All patients enrolled in the study will be visited by a research nurse 90 days after surgery for collection of a blood sample for measurement of serum creatinine.
Timepoint [12] 350913 0
Ninety days after the surgical procedure.
Secondary outcome [13] 350914 0
Cost-effectiveness of the intervention will be assessed by determining costs of post-operative care in the ICU and cardiac ward, costs of return to theatre if required, for each patient, and by data linkage to the Health Insurance Commission and the Department of Human Services, costs of access to healthcare outside the hospital system.
Timepoint [13] 350914 0
(i) Discharge from hospital and (ii) 90 days after the surgical procedure.
Secondary outcome [14] 350915 0
Feasibility of passive blinding of staff in the operating theatre other than the perfusionist.

We will ask the lead surgeon, anaesthetist and nurse whether they knew which arm of the study the patient was assigned to and ask them to give their best guess. These data will also permit sensitivity analyses to determine the impact of blinding on other outcomes.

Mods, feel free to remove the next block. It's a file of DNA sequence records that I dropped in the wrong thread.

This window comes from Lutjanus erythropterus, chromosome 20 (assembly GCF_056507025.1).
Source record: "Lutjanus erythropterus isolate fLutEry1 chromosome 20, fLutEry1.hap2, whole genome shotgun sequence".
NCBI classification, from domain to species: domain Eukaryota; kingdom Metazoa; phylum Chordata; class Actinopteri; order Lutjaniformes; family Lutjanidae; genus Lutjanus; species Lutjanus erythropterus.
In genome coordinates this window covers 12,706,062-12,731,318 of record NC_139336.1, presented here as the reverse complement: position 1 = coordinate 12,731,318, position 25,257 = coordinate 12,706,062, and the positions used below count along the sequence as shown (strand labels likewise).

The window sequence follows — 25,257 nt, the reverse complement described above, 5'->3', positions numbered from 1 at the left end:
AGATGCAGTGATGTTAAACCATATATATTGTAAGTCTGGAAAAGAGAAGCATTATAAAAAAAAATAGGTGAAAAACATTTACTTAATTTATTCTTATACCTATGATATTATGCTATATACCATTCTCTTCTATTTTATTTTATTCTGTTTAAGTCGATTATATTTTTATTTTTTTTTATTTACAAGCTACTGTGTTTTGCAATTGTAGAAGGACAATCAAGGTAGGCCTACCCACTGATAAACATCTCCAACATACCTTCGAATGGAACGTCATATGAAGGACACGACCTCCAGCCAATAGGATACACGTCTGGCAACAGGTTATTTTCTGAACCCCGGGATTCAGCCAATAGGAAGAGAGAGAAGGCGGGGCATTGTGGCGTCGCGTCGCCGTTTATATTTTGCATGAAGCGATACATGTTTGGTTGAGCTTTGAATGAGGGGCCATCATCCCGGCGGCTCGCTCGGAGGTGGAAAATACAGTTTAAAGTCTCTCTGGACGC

Timepoint [14] 350915 0
Termination of the surgical procedure.
Secondary outcome [15] 353123 0
Survival to 90 days after surgery
Timepoint [15] 353123 0
Ninety days after the day of surgery.
Secondary outcome [16] 353124 0
Urinary albumin excretion at follow up.

All patients enrolled in the study will be visited by a research nurse 90 days after surgery for collection of a spot urine sample for measurement of urinary albumin to creatinine ratio.
Timepoint [16] 353124 0
Ninety days after the day of surgery.

Eligibility
Key inclusion criteria
Key inclusion criteria: (1) Elective cardiac surgery on CPB (coronary artery bypass graft and/or valve surgery) at Monash Health, (2) An expected duration of CPB of 90 minutes or more..
Minimum age
18 Years
Maximum age
No limit
Gender
Both males and females
Can healthy volunteers participate?
No
Key exclusion criteria